The case is far different with Watson and its supposed crossword modification. Watson cannot make do with just numbers, rows and columns, but it must deal with all the vagueness and openness of natural language. Just look at what Wikipedia says about Watson: “more than 100 different techniques are used to analyze natural language, identify sources, find and generate hypotheses, find and score evidence, and merge and rank hypotheses” and it also uses “databases, taxonomies, and ontologies”, apparently just to make sense of what the clue presented to it is trying to convey and to formulate a question corresponding to that clue. All in all, its sources include “200 million pages of structured and unstructured content consuming four terabytes of disk storage”: I am guessing this goes far beyond what is required for Sudoku Solver. Still, if I understood correctly, armed with all this artillery, Watson might still fail to give the right answer (even though it is more successful than human contesters), thus making its decision procedure far from infallible.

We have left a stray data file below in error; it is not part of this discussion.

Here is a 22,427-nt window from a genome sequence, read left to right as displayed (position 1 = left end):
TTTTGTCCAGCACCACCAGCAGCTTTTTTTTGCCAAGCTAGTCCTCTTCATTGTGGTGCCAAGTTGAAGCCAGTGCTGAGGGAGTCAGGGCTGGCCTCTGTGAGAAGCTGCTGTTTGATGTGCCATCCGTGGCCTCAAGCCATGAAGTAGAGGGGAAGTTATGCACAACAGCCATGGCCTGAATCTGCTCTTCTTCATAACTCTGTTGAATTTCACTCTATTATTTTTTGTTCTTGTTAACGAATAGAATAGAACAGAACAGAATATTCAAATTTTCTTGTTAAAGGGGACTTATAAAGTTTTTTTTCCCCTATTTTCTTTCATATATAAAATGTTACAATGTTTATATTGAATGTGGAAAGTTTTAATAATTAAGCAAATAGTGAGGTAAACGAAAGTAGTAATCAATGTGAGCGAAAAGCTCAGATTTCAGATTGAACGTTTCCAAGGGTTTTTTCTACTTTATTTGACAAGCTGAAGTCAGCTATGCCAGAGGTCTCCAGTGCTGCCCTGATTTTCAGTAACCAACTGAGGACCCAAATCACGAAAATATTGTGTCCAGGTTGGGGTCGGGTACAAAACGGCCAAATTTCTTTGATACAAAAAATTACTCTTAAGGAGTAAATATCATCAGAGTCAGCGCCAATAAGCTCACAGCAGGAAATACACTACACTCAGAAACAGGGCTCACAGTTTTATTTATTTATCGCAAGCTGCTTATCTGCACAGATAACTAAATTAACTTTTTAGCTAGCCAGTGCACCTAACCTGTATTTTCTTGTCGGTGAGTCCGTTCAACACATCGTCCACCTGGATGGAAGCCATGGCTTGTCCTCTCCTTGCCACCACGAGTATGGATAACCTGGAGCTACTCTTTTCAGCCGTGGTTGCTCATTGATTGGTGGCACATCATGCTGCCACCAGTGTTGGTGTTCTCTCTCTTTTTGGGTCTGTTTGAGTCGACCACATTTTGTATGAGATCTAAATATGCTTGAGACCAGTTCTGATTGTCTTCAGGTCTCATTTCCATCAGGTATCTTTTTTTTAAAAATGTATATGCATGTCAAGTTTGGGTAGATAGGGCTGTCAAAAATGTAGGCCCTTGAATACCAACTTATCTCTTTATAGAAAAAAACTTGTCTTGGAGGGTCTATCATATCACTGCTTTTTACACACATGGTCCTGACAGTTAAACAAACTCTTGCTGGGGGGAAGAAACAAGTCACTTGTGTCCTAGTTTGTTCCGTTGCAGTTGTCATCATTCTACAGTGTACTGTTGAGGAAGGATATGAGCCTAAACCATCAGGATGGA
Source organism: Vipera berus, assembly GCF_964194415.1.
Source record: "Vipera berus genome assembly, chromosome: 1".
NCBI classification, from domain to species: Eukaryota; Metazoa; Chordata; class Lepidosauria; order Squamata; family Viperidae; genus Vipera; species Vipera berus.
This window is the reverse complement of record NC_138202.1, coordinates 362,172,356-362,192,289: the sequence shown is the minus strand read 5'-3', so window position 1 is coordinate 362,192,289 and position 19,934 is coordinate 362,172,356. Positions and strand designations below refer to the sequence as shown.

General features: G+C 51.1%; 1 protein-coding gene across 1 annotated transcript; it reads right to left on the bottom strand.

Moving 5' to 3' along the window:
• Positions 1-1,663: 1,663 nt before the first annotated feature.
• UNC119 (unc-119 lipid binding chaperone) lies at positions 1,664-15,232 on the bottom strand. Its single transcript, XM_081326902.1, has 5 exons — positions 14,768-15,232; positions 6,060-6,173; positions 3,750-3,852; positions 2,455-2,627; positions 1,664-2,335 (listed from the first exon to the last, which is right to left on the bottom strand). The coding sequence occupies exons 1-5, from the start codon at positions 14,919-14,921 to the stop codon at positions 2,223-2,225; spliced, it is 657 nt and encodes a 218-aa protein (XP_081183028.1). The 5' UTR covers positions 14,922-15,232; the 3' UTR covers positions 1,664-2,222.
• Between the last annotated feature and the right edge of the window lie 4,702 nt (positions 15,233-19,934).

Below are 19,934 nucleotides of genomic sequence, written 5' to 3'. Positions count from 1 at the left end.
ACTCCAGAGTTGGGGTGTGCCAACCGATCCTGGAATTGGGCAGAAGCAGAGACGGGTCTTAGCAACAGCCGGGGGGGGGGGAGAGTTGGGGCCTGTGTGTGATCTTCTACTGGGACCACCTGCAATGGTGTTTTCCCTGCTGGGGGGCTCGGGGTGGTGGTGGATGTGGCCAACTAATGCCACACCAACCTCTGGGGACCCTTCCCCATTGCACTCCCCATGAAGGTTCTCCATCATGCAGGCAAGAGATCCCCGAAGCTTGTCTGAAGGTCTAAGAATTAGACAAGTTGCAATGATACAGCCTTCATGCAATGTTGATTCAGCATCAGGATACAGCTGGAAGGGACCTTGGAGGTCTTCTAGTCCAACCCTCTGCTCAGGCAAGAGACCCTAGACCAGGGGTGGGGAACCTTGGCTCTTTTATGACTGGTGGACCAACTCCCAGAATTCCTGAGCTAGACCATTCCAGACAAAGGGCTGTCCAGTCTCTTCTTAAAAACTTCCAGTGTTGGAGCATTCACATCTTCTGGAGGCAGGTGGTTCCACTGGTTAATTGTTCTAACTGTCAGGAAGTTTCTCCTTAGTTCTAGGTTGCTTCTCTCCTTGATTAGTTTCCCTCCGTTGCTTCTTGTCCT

As I am no expert on either Jeopardy or crossword puzzles, I don't really know whether Watson would have to be greatly augmented to make it the Cross Wordcracker. All the examples of Jeopardy clues I've seen appear to have rather clear relation to the question that should be the answer (e.g. it's easy to see why ”Who is George Washington?” is the correct answer for the clue ”The Father of Our Country, he didn't really chop down a cherry tree”) and thus seem still far from the more expert crossword puzzles, where it's often difficult for us non-aficinados to see the link between the clue and the answer (why on Earth is ”nail” a correct answer for ”nothing to hold a spike”?). I suppose the dependence on wordplays and metaphors might make crossword puzzle solving a bit more difficult to simulate than playing Jeopardy.